“Town braces itself for arrival of gypsies” ran the headline in the Wilts and Gloucestershire Standard last week in reference to the bi-annual Stow Gypsy Horse Fair. The Cotswold town of Stow-on-the-Wold has held the fair since 1476, when it was granted a royal charter and it took place this year on Thursday 15th May.
Thousands of travellers, most of them Romany gypsies, descend upon this decidedly conservative town, arriving in the modern caravans and lorries which have largely replaced the brightly painted wagons that visitors would have seen thirty years ago. The gypsies trade horses and erect tents and stalls selling goods ranging from plastic toys to fake mink coats for children.
In recent years local residents have expressed increasing dissatisfaction with the disruption the fair brings. Political correctness is abandoned as they talk of ‘thieving gypsies’ and wonder at the fact that many of the travellers cannot read or write properly. In 2000, a court injunction threatened every trader at the fair with imprisonment if they camped overnight in the field in which it is held. The gypsies got around this simply by buying the field.
At Stow’s Tourist Information Centre the polite, well-dressed lady manning the desk informed us that the event wasn’t welcome but that the authorities were powerless to stop it. She talked of businesses deciding to close, rather than face theft or damage to their properties and sure enough, most of the shops, B&Bs and local pubs all had hand-written ‘closed’ signs hanging in the window.
I particularly liked the unnecessarily elaborate notes pinned in some shop windows. “We are now closed due to kitchen refurbishment and re-open Friday 16th May” (the day after the festival) and “The Crock will be closed on May 13th, 14th and 15th for alterations and improvements” (no sign of alterations when I passed).
Our camper van provoked an amusing reaction. Parking up for the night at Stow Rugby Club, we were approached by a member of the club to check that we’d paid. We assured him everything was in order. “Oh,” he said unapologetically, “I thought you were with the fair.” Then, reassured of our ‘respectability’, “If you go, watch your pockets. Some of those kids will have your wallet in an instant.”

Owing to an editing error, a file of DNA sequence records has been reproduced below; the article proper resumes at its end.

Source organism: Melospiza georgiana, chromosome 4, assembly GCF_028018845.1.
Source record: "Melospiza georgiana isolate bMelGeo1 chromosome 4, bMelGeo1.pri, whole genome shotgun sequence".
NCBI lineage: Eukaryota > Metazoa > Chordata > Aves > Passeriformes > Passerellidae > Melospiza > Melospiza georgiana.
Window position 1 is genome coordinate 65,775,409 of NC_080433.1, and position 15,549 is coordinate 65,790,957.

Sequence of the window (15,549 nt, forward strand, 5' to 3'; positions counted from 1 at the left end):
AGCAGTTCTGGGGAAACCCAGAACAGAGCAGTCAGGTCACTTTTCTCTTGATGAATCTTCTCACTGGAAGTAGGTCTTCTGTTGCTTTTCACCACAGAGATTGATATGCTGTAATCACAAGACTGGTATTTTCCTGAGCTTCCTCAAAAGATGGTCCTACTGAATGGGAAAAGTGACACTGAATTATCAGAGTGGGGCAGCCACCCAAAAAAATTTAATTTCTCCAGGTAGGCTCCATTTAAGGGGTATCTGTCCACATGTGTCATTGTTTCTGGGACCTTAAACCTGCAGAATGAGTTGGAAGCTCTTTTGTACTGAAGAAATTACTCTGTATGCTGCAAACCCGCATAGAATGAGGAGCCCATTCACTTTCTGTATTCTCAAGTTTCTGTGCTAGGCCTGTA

A few days later, while staying on a small campsite in the Forest of Dean, we heard the unmistakable beat of a large sound system booming out in the middle of the night. An all night rave in this ‘heart-shaped land’ that inspired the term ‘picturesque’ and all those genteel 18th and 19th century tours! (see footnote below). Our fellow campers were not impressed. The owner of the campsite relayed the latest information in disparaging terms every time her telephone rang.
I cycled off in search of this spectacle, lugging my tripod and camera on my back. It took me an hour to find it, but it was worth it, greeted as I was by the surreal sight of a transit van spilling out huge speakers, around which were gathered about fifty people all distinctly the worse for wear, head banging and lolling around, but in a beautiful pine clearing in the forest. I managed a few pictures before the police arrived and stopped the proceedings. (For an online article about raves in the Forest of Dean see this link).
It’s clear that most people do not want unofficial, disruptive and noisy events taking place within the vicinity of their homes. They worry about damage to property and land. But I felt that such events enrich our cultural and social landscape, which can seem increasingly sterile and regimented, and are expressions of diversity of people and place and as such, should be enjoyed (responsibly, of course!)
Footnote- The Birthplace of British Tourism
The Wye Valley and Forest of Dean witnessed the birth of British tourism in the eighteenth century. The area became widely known following the publication in 1782 of Observations on the River Wye by the Reverend William Gilpin. The first illustrated tour guide to be published in Britain, it helped travellers locate and enjoy the most “picturesque” aspects of the countryside. The Wye Valley’s particular attraction was its river scenery, and the many guidebooks, engravings and paintings ensured a continuing steady stream of visitors which grew after the building of a new turnpike road up the valley in 1822 and the opening of a rail line in 1865.